Therefore, as we look past any coming recession, our investment view is bullish crude oil, just less so than the super cycle folks. Our analysis may lead us to consider establishing a long position in oil futures next year; however, our decision will depend on a continuous assessment of the market’s evolving dynamics.
We continue to expect a hard-landing recession. Our short Nasdaq 100 and long gold positions contributed the most to our October performance. Our long position in 2-year Treasuries treaded water but could be poised to increase in value in the months ahead. Our current market assessment suggests the possibility of ending Fed interest rate hikes and potential cuts; however, these projections are subject to change based on future economic data and market developments. In fact, we believe that rate cuts will likely need to be deeper and more aggressive than many think as the lagged impact of Fed rate hikes continues to catch up with small businesses, commercial real estate, and the bottom half of U.S. consumers.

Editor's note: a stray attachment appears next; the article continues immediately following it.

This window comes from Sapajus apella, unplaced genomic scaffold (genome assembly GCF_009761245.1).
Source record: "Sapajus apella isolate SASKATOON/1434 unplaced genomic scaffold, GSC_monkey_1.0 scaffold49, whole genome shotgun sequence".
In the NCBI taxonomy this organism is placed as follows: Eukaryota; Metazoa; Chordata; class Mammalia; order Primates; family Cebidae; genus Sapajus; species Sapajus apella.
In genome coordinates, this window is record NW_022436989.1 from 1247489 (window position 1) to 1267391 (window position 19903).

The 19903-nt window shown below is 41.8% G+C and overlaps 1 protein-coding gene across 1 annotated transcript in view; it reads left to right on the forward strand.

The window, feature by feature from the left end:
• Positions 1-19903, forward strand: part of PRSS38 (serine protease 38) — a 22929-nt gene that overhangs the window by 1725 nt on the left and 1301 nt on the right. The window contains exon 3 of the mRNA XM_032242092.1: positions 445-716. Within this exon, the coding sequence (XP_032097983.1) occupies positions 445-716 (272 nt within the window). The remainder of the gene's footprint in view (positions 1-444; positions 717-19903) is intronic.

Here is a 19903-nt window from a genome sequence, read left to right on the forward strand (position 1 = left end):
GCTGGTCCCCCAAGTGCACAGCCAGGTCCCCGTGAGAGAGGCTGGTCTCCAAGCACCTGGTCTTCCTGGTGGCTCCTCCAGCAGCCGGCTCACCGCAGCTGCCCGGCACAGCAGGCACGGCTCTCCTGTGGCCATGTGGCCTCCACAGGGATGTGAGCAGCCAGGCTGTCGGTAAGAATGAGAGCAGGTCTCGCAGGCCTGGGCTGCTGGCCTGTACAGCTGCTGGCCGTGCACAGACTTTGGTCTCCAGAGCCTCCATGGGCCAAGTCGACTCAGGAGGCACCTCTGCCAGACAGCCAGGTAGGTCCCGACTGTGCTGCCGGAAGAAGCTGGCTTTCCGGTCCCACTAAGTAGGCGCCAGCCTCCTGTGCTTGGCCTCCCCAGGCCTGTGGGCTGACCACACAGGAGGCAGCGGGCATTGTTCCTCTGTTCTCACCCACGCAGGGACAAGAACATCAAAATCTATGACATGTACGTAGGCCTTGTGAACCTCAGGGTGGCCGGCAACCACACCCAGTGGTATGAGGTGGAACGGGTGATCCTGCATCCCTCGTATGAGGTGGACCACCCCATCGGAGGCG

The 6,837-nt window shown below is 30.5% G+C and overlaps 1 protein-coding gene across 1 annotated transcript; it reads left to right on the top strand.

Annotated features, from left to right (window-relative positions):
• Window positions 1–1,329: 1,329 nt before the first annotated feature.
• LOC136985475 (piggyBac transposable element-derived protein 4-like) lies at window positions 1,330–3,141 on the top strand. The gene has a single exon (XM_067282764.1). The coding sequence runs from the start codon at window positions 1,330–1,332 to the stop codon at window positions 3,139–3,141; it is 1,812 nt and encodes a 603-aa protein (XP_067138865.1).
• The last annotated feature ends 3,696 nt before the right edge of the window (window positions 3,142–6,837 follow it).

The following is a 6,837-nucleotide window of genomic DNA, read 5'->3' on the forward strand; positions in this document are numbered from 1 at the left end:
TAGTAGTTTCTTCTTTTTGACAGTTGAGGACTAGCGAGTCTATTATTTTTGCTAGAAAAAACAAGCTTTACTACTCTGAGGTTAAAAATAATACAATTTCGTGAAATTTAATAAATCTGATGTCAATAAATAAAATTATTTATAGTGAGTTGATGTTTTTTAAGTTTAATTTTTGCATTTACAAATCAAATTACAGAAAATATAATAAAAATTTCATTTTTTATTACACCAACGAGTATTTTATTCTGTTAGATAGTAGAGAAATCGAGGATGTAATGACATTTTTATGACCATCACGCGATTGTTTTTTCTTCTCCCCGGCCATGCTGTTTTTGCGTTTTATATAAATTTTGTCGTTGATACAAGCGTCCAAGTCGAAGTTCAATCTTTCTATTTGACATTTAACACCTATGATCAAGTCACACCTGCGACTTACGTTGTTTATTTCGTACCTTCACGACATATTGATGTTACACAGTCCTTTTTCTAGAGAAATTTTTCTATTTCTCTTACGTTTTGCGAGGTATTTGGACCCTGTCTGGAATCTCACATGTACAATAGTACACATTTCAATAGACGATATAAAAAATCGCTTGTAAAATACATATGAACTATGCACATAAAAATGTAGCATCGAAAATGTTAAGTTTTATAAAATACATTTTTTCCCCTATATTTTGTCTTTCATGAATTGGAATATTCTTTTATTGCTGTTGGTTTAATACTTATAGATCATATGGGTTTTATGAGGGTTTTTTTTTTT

As always, we continue to be nimble, and if the data and/or our views change, we can pivot our positioning and find other trades within the 40+ markets we have available. This is also why we maintain a strategic allocation to U.S. equities in our overall fund strategy, balancing a buy-and-hold approach with active global macro long/short positions.
OUR GLOBAL MACRO LONG/SHORT INVESTMENT UNIVERSE
E-mini S&P 500 NASDAQ E-MINI Nikkei 225 Russell 2000 e-mini MSCI EAFE Index MSCI EM Index
Crude oil Natural gas NY Harbor ULSD RBOB Gasoline
An investor should consider the investment objectives, risks, charges, and expenses of the Dynamic Alpha Macro Fund carefully before investing. The Fund and summary prospectus contain this and other information about the Fund and should be read carefully before investing. To obtain a prospectus, please call 1-833-462-6433 or access online @ https://regdocs.blugiant.com/dynamic-alpha-macro/